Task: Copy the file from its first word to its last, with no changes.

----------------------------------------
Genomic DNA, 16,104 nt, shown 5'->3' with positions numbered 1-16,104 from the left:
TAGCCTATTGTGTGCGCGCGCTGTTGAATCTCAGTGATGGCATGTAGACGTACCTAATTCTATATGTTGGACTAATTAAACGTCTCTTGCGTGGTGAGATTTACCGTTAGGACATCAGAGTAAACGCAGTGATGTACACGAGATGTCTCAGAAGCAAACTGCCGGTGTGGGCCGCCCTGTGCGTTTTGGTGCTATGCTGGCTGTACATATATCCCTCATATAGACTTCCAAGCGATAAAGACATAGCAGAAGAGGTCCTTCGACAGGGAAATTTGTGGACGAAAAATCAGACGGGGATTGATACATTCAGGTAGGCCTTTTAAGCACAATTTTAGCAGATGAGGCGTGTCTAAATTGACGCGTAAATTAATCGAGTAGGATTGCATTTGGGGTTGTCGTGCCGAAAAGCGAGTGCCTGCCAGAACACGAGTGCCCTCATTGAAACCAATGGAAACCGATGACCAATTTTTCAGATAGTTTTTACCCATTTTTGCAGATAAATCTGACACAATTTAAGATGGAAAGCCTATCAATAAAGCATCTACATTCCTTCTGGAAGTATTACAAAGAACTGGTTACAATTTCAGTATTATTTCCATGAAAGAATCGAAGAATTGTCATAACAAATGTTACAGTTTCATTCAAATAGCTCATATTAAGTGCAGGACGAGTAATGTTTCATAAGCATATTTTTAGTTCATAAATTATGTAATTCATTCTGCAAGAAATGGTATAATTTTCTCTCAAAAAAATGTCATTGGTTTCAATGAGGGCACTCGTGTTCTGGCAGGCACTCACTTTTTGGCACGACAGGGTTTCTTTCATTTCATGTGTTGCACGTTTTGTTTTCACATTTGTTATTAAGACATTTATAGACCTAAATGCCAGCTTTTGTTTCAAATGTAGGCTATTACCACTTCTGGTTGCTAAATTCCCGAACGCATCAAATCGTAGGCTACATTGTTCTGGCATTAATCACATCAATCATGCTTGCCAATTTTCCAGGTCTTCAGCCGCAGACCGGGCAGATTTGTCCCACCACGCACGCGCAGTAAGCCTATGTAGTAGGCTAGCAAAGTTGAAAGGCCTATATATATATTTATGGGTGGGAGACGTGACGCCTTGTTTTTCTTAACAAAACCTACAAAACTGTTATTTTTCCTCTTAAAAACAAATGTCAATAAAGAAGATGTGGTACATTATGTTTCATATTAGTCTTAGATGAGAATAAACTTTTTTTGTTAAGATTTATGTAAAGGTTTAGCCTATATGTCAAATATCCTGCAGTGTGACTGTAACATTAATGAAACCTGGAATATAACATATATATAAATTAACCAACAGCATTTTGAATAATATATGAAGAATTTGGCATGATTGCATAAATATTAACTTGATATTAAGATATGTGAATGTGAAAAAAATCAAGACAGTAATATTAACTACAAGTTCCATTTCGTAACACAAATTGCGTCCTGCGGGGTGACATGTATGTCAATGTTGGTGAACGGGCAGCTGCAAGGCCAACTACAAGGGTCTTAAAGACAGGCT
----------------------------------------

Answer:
Genomic DNA, 16,104 nt, shown 5'->3' with positions numbered 1-16,104 from the left:
TAGCCTATTGTGTGCGCGCGCTGTTGAATCTCAGTGATGGCATGTAGACGTACCTAATTCTATATGTTGGACTAATTAAACGTCTCTTGCGTGGTGAGATTTACCGTTAGGACATCAGAGTAAACGCAGTGATGTACACGAGATGTCTCAGAAGCAAACTGCCGGTGTGGGCCGCCCTGTGCGTTTTGGTGCTATGCTGGCTGTACATATATCCCTCATATAGACTTCCAAGCGATAAAGACATAGCAGAAGAGGTCCTTCGACAGGGAAATTTGTGGACGAAAAATCAGACGGGGATTGATACATTCAGGTAGGCCTTTTAAGCACAATTTTAGCAGATGAGGCGTGTCTAAATTGACGCGTAAATTAATCGAGTAGGATTGCATTTGGGGTTGTCGTGCCGAAAAGCGAGTGCCTGCCAGAACACGAGTGCCCTCATTGAAACCAATGGAAACCGATGACCAATTTTTCAGATAGTTTTTACCCATTTTTGCAGATAAATCTGACACAATTTAAGATGGAAAGCCTATCAATAAAGCATCTACATTCCTTCTGGAAGTATTACAAAGAACTGGTTACAATTTCAGTATTATTTCCATGAAAGAATCGAAGAATTGTCATAACAAATGTTACAGTTTCATTCAAATAGCTCATATTAAGTGCAGGACGAGTAATGTTTCATAAGCATATTTTTAGTTCATAAATTATGTAATTCATTCTGCAAGAAATGGTATAATTTTCTCTCAAAAAAATGTCATTGGTTTCAATGAGGGCACTCGTGTTCTGGCAGGCACTCACTTTTTGGCACGACAGGGTTTCTTTCATTTCATGTGTTGCACGTTTTGTTTTCACATTTGTTATTAAGACATTTATAGACCTAAATGCCAGCTTTTGTTTCAAATGTAGGCTATTACCACTTCTGGTTGCTAAATTCCCGAACGCATCAAATCGTAGGCTACATTGTTCTGGCATTAATCACATCAATCATGCTTGCCAATTTTCCAGGTCTTCAGCCGCAGACCGGGCAGATTTGTCCCACCACGCACGCGCAGTAAGCCTATGTAGTAGGCTAGCAAAGTTGAAAGGCCTATATATATATTTATGGGTGGGAGACGTGACGCCTTGTTTTTCTTAACAAAACCTACAAAACTGTTATTTTTCCTCTTAAAAACAAATGTCAATAAAGAAGATGTGGTACATTATGTTTCATATTAGTCTTAGATGAGAATAAACTTTTTTTGTTAAGATTTATGTAAAGGTTTAGCCTATATGTCAAATATCCTGCAGTGTGACTGTAACATTAATGAAACCTGGAATATAACATATATATAAATTAACCAACAGCATTTTGAATAATATATGAAGAATTTGGCATGATTGCATAAATATTAACTTGATATTAAGATATGTGAATGTGAAAAAAATCAAGACAGTAATATTAACTACAAGTTCCATTTCGTAACACAAATTGCGTCCTGCGGGGTGACATGTATGTCAATGTTGGTGAACGGGCAGCTGCAAGGCCAACTACAAGGGTCTTAAAGACAGGCT